Media scholars like Heather Hendershot (at MIT) and Katherine Cramer Brownell (at Purdue) do readers a huge favor in their work when they write extraordinary books like the ones above about television and look at its relationship to state power and control. These two books tell us how the national leaders we vote into power now are increasingly television, or telescreen, people. Kennedy was our first television president – the first to hold live press conferences in front of the cameras – and definitely our first telegenic chief executive. Lyndon Johnson’s family empire was based on broadcasting holdings across Texas; his wife, Ladybird, owned so many of them in her name, LBJ called himself the “broadcaster-in-law.” Nixon came out of the country’s biggest TV market – California. Reagan had been a movie actor on the silver screen and then a television spokesperson for General Electric. And Trump had been a TV star in NBC’s “The Apprentice,” one of our reality (reality-control) teleprograms, to use Orwell’s word, that portrayed him as a self-made millionaire and genius decisionmaker in front of millions of American viewers every week. With Trump, all this happened as Rupert Murdoch was building up a whole pro-Trump Teleprograms Department – Teledep, in Newspeak – at the Fox equivalent, replete with radio, internet, books, newspapers, a film studio, you name it, of a modern Ministry of Truth.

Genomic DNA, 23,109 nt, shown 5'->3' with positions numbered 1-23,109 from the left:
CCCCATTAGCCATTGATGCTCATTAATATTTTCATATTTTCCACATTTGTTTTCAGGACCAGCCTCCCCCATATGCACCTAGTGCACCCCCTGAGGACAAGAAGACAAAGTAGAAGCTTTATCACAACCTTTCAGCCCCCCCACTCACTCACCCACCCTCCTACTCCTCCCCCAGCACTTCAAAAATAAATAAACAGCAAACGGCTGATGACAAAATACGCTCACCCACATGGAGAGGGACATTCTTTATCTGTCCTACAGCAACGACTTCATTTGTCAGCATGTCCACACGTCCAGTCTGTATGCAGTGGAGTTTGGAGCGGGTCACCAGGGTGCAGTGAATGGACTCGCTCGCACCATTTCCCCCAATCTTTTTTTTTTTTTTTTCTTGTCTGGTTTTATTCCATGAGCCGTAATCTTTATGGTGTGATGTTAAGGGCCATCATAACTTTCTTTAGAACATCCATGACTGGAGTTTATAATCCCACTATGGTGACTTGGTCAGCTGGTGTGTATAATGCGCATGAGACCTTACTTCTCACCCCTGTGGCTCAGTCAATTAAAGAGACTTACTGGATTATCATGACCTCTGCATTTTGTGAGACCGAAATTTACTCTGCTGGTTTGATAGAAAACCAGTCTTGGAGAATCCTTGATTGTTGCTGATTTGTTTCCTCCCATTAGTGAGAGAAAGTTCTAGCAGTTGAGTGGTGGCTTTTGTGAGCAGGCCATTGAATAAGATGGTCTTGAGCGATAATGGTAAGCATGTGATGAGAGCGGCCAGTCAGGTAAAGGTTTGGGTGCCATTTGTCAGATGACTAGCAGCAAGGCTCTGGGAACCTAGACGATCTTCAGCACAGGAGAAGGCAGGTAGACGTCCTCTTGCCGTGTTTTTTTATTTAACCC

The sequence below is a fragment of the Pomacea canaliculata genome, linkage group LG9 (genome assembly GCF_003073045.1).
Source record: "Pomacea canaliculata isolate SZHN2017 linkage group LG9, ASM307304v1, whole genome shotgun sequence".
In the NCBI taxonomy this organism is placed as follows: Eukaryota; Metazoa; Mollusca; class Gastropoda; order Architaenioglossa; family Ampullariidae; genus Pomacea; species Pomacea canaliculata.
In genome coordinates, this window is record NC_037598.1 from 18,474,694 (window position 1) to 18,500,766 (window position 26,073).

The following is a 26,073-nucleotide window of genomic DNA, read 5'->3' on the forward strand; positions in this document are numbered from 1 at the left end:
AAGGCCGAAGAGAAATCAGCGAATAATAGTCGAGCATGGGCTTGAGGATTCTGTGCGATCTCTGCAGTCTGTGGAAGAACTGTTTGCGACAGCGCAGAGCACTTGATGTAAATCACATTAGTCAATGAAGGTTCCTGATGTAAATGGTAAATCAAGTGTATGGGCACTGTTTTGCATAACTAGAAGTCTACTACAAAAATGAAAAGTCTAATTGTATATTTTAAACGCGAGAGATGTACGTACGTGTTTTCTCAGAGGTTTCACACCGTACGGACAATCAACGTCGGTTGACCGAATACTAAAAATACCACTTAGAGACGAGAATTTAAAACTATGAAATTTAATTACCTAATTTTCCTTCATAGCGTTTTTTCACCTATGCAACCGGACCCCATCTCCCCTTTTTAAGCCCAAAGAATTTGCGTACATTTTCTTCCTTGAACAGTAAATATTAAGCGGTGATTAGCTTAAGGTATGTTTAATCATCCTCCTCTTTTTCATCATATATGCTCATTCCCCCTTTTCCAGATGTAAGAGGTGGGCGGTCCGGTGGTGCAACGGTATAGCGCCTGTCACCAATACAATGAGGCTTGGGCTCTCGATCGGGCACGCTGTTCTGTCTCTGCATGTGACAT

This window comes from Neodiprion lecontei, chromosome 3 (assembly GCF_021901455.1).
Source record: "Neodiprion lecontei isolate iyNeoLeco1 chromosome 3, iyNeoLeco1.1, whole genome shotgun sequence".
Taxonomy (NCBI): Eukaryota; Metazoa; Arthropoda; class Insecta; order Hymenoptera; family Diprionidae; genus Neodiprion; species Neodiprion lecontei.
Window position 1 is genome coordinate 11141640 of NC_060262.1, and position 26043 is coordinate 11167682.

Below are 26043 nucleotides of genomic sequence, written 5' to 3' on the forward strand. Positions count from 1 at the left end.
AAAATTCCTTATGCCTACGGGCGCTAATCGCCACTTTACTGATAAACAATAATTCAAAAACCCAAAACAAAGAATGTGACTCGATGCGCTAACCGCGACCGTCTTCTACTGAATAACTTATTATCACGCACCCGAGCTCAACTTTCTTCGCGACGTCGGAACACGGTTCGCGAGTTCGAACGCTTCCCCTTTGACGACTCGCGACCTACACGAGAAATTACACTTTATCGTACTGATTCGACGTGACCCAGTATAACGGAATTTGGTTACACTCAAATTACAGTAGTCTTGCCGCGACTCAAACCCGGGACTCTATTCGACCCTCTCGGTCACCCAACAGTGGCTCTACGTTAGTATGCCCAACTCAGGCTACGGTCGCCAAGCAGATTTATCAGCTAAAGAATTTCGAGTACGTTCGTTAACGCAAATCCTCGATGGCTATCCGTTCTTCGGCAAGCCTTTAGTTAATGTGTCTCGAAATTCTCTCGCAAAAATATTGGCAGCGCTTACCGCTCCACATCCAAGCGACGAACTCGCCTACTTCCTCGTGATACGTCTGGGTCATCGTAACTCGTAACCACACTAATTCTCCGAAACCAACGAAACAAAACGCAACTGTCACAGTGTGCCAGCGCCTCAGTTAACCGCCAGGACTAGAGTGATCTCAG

Control over media technology is never a quiet battlefield: it’s always the seat of warfare. Hendershot’s book – ostensibly about four days in Chicago – explores in extraordinary detail the fights – including the physical ones – over communications technology here. The Democratic Party set to nominate the party’s candidate for president at a time of war in Vietnam, violence against the Civil Rights movement, and the assassinations of President Kennedy, Martin Luther King, Jr., and JFK’s brother Robert F. Kennedy, among others. There were three and only three television networks then, and all three covered the proceedings. It became the top-rated television event of 1968. Fifty-one million households wound up tuning in.

Mayor Richard J. Daley, the party boss of Chicago, wanted the cameras and print journalists to cover it only the way he wanted. He told the International Brotherhood of Electrical Workers to go on strike in order to limit the number of new telephone lines available to reporters for voice calls and the transmission of live images out of the city. He had pay phones near the convention jammed with dimes so journalists couldn’t call out. He made sure the phones in office buildings next to the convention site had their wires slashed, too. He denied parking permits for the networks. He sealed manhole covers with tar so that protestors couldn’t hide in the sewers. He threw barbed-wire around the convention amphitheater and put the entire police force of 12,000 men on 12-hour shifts. But he could not wield absolute control, and the extraordinary violence that erupted in Chicago that summer became the story that was broadcast live on our telescreens.